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Woods on march towards Masters

Tiger Woods was on the first tee before sunrise Wednesday, a 6:20 start to his final practice round for The Players Championship without knowing how long it would last.

“I’m going to play nine holes and then evaluate,” he said as he walked to the sixth tee.

What’s to evaluate?

Woods not only has won three of the four PGA Tour events he has played this year, he’s winning with ease.

The fairways look wide. The pins look accessible. The hole looks huge.

He won the Bay Hill Invitational by 11 strokes despite a nasty case of food poisoning. That sent a resounding message that could not be ignored by the world-class field gathered this week at the TPC at Sawgrass.

“Very ominous last week,” Colin Montgomerie said. “Very ominous.”

Everything is geared toward Augusta National in two weeks, when Woods will try to become the first player to win the Masters three years in a row.

Woods won the green jacket last year by building a lead and letting everyone else make mistakes down the stretch.

Not much has changed in his victories this year.

“I can’t imagine him playing much better than he is right now, but we say that every year, don’t we?” Scott Hoch said. “Guys who get in contention with him feel they have to do something extra, instead of playing their game.

“They get out of their comfort zone, and there’s usually not a good ending to it.”

The Players Championship is the next best thing to a major, and despite the absence of Ernie Els (injured wrist) and Phil Mickelson (birth of child), it might be more difficult to win.

Sawgrass doesn’t favor any particular player. The Players Championship has been won in recent years by the power of David Duval, the accuracy of Hal Sutton, the streak putting of Justin Leonard and the all-around game of Woods.

It even found room for a good story line last year when Craig Perks, No. 203 in the world ranking, chipped in twice on the last three holes in an eagle-birdie-par finish.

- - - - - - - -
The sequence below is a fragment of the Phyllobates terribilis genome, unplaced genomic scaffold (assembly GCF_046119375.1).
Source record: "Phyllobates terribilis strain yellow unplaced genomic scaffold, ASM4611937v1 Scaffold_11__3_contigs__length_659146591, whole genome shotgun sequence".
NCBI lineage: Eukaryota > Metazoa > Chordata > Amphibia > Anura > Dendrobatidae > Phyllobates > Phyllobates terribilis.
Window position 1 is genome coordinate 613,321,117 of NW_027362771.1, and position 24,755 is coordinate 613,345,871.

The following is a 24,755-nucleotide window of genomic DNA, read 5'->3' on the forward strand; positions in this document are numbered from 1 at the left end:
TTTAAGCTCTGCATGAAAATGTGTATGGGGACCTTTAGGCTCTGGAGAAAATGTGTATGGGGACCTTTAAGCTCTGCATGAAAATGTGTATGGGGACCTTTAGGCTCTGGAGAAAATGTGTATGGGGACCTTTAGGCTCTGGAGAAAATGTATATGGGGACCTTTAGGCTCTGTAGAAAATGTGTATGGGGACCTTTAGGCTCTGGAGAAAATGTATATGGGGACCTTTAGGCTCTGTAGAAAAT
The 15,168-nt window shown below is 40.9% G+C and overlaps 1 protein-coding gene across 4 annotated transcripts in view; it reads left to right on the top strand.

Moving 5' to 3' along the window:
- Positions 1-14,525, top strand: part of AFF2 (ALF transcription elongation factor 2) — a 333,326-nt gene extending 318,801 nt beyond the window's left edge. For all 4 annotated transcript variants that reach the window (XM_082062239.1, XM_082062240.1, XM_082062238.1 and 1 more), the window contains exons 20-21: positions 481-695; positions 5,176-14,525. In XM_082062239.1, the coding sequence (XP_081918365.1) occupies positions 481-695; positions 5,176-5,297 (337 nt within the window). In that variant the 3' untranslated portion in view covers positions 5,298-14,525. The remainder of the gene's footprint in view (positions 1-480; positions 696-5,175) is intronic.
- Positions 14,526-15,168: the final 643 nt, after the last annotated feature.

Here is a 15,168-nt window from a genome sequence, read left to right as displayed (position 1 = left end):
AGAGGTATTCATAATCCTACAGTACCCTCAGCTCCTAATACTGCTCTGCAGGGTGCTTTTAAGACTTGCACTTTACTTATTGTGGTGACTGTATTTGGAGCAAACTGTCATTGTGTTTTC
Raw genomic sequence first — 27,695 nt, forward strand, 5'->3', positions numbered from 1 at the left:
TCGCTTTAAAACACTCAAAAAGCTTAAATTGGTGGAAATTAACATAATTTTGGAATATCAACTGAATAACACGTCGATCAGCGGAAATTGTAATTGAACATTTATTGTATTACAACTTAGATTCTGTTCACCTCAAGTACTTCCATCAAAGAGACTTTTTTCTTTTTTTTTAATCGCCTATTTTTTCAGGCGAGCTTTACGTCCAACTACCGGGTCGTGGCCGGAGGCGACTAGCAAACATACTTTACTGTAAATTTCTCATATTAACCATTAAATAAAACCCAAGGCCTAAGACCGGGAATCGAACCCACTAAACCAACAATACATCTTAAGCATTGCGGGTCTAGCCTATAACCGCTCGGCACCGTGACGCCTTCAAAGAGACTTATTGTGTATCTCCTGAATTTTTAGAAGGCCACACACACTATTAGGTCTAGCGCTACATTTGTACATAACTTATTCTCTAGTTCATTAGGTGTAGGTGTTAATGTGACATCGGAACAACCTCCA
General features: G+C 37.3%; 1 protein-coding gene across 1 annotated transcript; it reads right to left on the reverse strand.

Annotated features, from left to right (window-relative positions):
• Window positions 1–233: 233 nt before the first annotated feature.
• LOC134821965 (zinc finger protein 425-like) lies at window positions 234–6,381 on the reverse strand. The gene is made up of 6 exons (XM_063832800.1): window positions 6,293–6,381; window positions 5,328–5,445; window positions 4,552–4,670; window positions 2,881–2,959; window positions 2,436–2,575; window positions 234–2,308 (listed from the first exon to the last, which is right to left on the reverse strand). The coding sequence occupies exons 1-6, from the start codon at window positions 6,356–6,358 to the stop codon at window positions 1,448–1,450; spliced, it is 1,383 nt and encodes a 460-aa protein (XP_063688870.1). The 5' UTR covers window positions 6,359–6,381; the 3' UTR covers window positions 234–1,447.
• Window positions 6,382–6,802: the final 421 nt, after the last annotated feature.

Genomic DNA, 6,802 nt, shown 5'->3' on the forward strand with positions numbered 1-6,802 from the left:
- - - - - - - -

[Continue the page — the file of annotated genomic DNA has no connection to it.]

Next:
The course figures to play a little longer that usual, at least at the start of the tournament, because of 13 inches of rain during the last month.

No matter the condition of the course, the focus is squarely on Woods.

“Guys talk about it because it’s pretty amazing what he can do,” David Toms said.

Toms was among his victims this year. He overcame a bout with food poisoning at the Match Play Championship to reach the finals, and nearly overcame a five-hole deficit before Woods put him away on the 35th hole.

One thing Toms noticed about that final match was the mental side of Woods’ game, which doesn’t always get enough credit.

“I’ve never seen him where I didn’t think he was prepared for the shot he was about to hit,” Toms said. “If you play with other guys, there’s indecision. You can just see it. There’s indecision whether it’s what club they’re pulling or what kind of swing they want to put on it, if they want to hit a fade, hit a draw, how they want to approach the hole.

“It seems like he has a plan. He probably does that better that most players. Plus, he thinks he’s supposed to win. He does it all the time, so it’s second nature to him.”

Heading into the first big stretch of the year, there is a feeling Woods is on the verge of another great season. In 2000, he won nine times, including three straight majors, and shattered the scoring average.

Montgomerie caused a stir at The Players Championship that year by saying that whenever Woods got off to a good start, everyone knew he was playing for second.


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